It has entered the professional world, as well—albeit with some spin. I aggregate the work of women journalists on a site I named LadyJournos. “Ladyblog” has become the de facto way of referring to the digital version of the women’s pages: Gawker Media’s Jezebel, Slate’s XX Factor blog, Buzzfeed’s Shift. The Hairpin, the female-centric companion to The Awl, uses “Ladies First” as its tagline and features an advice column called “Ask a Lady.” (It also publishes “Ask a Dude.”)
In all of these contexts, there’s a tongue-in-cheek sensibility at work. I named my site LadyJournos as a deliberate nod to the fact that it should be ridiculous—a full decade into the new millennium—to have to point out that women are doing good work. Founder and editor Edith Zimmerman told me that The Hairpin’s use “arose from the joking phrase ‘Hey laaadies!’ We’re in on the joke, so let’s take it a step further.” As happened with the n-word, “queer,” and “bitch,” “lady” has been repurposed in a way that diminishes its sting.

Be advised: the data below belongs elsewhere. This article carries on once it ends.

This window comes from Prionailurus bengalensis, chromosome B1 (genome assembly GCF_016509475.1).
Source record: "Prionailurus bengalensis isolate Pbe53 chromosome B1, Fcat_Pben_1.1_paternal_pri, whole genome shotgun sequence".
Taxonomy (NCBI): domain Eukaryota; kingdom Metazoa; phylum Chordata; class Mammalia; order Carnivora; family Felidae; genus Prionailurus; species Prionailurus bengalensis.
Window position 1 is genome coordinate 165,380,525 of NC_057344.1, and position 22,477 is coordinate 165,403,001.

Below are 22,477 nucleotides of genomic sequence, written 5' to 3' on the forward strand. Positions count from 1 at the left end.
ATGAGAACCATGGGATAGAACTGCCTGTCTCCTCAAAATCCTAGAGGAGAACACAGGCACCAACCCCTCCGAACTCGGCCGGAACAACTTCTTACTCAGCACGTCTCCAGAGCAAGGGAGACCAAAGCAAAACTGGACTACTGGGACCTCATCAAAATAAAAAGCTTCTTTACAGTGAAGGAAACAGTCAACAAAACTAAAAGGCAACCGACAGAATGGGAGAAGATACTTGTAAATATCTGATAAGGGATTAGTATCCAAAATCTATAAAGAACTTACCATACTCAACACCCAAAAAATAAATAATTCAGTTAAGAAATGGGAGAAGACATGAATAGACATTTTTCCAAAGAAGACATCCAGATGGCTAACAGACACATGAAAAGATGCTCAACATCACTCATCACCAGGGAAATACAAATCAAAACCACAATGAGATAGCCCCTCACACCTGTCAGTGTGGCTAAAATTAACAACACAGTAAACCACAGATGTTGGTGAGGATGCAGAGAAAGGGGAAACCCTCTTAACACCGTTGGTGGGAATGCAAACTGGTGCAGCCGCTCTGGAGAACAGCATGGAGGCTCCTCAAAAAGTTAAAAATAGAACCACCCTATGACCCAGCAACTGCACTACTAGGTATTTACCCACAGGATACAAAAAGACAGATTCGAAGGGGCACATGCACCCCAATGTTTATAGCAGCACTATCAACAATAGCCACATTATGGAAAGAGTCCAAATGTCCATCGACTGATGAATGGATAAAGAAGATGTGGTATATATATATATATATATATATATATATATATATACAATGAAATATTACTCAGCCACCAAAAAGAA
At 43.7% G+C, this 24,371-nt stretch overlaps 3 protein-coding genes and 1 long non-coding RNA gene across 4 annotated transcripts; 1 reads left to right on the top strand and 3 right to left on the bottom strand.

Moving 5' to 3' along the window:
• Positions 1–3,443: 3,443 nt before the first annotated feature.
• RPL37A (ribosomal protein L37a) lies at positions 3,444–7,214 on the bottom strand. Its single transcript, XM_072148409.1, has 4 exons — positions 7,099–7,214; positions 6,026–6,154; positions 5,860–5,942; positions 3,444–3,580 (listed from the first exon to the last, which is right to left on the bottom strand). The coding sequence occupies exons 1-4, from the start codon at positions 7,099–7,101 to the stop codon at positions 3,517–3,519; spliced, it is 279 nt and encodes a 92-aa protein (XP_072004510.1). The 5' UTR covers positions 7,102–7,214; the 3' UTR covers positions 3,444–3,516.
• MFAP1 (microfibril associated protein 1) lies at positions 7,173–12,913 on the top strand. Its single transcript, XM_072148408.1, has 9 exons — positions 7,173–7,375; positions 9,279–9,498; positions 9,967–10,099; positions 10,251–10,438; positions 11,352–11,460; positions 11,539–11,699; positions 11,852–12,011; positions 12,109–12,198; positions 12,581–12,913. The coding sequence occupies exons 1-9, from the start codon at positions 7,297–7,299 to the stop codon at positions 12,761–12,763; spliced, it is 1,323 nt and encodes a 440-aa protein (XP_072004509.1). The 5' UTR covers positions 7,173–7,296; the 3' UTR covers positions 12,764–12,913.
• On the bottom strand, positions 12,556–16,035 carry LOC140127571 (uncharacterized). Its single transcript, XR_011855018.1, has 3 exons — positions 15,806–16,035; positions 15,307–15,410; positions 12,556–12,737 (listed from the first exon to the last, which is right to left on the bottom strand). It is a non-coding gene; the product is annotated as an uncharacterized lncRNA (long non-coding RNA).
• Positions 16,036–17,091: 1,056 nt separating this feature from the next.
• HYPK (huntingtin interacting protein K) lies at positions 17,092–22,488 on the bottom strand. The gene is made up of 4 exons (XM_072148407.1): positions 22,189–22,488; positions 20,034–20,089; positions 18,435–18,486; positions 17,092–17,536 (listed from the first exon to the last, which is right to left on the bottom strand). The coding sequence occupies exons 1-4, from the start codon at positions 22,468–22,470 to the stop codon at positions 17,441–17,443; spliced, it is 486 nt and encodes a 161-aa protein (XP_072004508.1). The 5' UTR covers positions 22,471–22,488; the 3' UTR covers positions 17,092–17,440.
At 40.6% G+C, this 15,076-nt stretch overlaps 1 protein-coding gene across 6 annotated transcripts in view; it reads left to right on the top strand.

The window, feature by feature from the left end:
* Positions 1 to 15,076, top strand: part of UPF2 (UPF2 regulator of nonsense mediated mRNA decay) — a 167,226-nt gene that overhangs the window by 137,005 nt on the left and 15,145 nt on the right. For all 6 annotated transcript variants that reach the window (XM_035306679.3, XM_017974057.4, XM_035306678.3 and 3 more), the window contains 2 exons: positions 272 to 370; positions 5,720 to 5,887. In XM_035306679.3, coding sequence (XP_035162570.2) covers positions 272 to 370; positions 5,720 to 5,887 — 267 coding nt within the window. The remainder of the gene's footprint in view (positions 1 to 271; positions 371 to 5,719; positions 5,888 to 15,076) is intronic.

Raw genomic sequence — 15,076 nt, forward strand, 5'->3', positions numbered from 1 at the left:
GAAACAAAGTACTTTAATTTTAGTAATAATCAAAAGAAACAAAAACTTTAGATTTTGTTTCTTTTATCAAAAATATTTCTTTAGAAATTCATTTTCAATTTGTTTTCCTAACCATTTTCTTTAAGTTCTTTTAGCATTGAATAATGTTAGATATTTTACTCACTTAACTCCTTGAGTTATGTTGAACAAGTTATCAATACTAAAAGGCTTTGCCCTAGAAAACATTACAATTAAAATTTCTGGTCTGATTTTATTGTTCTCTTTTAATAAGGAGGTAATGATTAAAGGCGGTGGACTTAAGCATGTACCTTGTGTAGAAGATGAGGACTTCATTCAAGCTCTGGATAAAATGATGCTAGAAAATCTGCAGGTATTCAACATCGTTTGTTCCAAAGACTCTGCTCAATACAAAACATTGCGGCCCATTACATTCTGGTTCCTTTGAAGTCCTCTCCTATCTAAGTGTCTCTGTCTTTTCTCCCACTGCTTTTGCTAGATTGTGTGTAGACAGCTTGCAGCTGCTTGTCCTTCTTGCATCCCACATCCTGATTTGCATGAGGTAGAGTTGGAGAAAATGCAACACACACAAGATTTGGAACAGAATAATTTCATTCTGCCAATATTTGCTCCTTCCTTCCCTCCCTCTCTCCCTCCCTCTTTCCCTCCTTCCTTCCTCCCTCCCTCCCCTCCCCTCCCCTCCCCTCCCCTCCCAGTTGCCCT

Such reclaiming may be easier, however, if you aren’t from a generation where the insult was commonplace. “Every time I hear a woman casually called a lady, something goes off in my mind,” Lakoff told me. “If you came into feminist consciousness 40 or so years ago, and at that time identified the word lady as a problem, it’s very hard to let that go.” It’s the linguistic equivalent of exercising on a stripper pole. Other objections stem from linguistic saturation of the term: “Ladies, like ladyparts, lady business, lady writer, etc., started out as humorous and ironic, but overuse has made it clichéd and affected,” the feminist writer Katha Pollitt wrote me in an email. “What is wrong with ‘women’?” Pollitt asks. “Does that sound too fat and hairy for today's young females?”